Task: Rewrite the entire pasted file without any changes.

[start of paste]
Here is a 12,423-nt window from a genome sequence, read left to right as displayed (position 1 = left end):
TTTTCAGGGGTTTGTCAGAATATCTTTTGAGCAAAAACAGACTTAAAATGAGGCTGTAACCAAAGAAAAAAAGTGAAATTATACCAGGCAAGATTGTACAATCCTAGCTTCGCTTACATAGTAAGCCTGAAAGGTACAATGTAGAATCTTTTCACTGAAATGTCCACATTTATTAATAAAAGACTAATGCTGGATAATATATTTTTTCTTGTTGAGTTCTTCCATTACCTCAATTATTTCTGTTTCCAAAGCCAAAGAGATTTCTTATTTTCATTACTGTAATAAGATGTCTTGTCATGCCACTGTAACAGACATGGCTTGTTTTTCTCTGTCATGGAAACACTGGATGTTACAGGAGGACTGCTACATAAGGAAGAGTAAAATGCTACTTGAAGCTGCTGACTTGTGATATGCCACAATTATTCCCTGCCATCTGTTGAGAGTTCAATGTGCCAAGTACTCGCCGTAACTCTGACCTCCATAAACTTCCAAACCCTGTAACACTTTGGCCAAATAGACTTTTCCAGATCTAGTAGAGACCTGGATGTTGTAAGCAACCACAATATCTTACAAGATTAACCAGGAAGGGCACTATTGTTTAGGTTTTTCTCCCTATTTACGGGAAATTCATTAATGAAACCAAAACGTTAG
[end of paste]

Here is a 12,423-nt window from a genome sequence, read left to right as displayed (position 1 = left end):
TTTTCAGGGGTTTGTCAGAATATCTTTTGAGCAAAAACAGACTTAAAATGAGGCTGTAACCAAAGAAAAAAAGTGAAATTATACCAGGCAAGATTGTACAATCCTAGCTTCGCTTACATAGTAAGCCTGAAAGGTACAATGTAGAATCTTTTCACTGAAATGTCCACATTTATTAATAAAAGACTAATGCTGGATAATATATTTTTTCTTGTTGAGTTCTTCCATTACCTCAATTATTTCTGTTTCCAAAGCCAAAGAGATTTCTTATTTTCATTACTGTAATAAGATGTCTTGTCATGCCACTGTAACAGACATGGCTTGTTTTTCTCTGTCATGGAAACACTGGATGTTACAGGAGGACTGCTACATAAGGAAGAGTAAAATGCTACTTGAAGCTGCTGACTTGTGATATGCCACAATTATTCCCTGCCATCTGTTGAGAGTTCAATGTGCCAAGTACTCGCCGTAACTCTGACCTCCATAAACTTCCAAACCCTGTAACACTTTGGCCAAATAGACTTTTCCAGATCTAGTAGAGACCTGGATGTTGTAAGCAACCACAATATCTTACAAGATTAACCAGGAAGGGCACTATTGTTTAGGTTTTTCTCCCTATTTACGGGAAATTCATTAATGAAACCAAAACGTTAG